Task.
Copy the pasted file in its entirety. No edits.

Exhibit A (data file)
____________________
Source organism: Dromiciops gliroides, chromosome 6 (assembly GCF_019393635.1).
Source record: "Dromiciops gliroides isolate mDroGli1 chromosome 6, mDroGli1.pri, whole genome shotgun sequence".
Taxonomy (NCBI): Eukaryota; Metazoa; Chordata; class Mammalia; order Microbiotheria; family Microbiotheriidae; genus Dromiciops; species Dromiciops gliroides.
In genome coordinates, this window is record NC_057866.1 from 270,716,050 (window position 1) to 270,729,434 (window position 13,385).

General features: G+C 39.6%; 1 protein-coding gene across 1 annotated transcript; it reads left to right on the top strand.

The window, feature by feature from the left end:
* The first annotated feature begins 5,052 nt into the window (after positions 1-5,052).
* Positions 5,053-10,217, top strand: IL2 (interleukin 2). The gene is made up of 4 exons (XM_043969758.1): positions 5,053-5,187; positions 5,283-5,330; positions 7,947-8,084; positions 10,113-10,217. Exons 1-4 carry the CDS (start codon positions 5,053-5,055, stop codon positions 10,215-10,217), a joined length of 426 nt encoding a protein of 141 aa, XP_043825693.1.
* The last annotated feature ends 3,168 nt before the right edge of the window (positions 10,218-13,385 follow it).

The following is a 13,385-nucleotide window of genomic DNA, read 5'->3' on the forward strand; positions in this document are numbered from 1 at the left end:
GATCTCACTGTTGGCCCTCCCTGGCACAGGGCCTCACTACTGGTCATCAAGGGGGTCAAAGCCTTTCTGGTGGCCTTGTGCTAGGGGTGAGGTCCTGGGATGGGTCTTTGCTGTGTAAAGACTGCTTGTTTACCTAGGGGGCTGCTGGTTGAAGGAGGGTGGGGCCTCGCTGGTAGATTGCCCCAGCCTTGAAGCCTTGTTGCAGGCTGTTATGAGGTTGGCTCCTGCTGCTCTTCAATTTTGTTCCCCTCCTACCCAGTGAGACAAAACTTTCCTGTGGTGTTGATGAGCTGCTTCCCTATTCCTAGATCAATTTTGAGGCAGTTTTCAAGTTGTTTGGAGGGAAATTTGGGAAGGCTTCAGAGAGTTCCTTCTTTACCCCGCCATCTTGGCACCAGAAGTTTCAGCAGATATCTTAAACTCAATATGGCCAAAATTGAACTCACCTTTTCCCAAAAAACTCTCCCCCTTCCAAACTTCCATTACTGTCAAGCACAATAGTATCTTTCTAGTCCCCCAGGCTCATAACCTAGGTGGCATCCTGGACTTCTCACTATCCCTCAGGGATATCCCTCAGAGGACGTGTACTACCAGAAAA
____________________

Source organism: Dromiciops gliroides, chromosome 6 (assembly GCF_019393635.1).
Source record: "Dromiciops gliroides isolate mDroGli1 chromosome 6, mDroGli1.pri, whole genome shotgun sequence".
Taxonomy (NCBI): Eukaryota; Metazoa; Chordata; class Mammalia; order Microbiotheria; family Microbiotheriidae; genus Dromiciops; species Dromiciops gliroides.
In genome coordinates, this window is record NC_057866.1 from 270,716,050 (window position 1) to 270,729,434 (window position 13,385).

General features: G+C 39.6%; 1 protein-coding gene across 1 annotated transcript; it reads left to right on the top strand.

The window, feature by feature from the left end:
* The first annotated feature begins 5,052 nt into the window (after positions 1-5,052).
* Positions 5,053-10,217, top strand: IL2 (interleukin 2). The gene is made up of 4 exons (XM_043969758.1): positions 5,053-5,187; positions 5,283-5,330; positions 7,947-8,084; positions 10,113-10,217. Exons 1-4 carry the CDS (start codon positions 5,053-5,055, stop codon positions 10,215-10,217), a joined length of 426 nt encoding a protein of 141 aa, XP_043825693.1.
* The last annotated feature ends 3,168 nt before the right edge of the window (positions 10,218-13,385 follow it).

The following is a 13,385-nucleotide window of genomic DNA, read 5'->3' on the forward strand; positions in this document are numbered from 1 at the left end:
GATCTCACTGTTGGCCCTCCCTGGCACAGGGCCTCACTACTGGTCATCAAGGGGGTCAAAGCCTTTCTGGTGGCCTTGTGCTAGGGGTGAGGTCCTGGGATGGGTCTTTGCTGTGTAAAGACTGCTTGTTTACCTAGGGGGCTGCTGGTTGAAGGAGGGTGGGGCCTCGCTGGTAGATTGCCCCAGCCTTGAAGCCTTGTTGCAGGCTGTTATGAGGTTGGCTCCTGCTGCTCTTCAATTTTGTTCCCCTCCTACCCAGTGAGACAAAACTTTCCTGTGGTGTTGATGAGCTGCTTCCCTATTCCTAGATCAATTTTGAGGCAGTTTTCAAGTTGTTTGGAGGGAAATTTGGGAAGGCTTCAGAGAGTTCCTTCTTTACCCCGCCATCTTGGCACCAGAAGTTTCAGCAGATATCTTAAACTCAATATGGCCAAAATTGAACTCACCTTTTCCCAAAAAACTCTCCCCCTTCCAAACTTCCATTACTGTCAAGCACAATAGTATCTTTCTAGTCCCCCAGGCTCATAACCTAGGTGGCATCCTGGACTTCTCACTATCCCTCAGGGATATCCCTCAGAGGACGTGTACTACCAGAAAA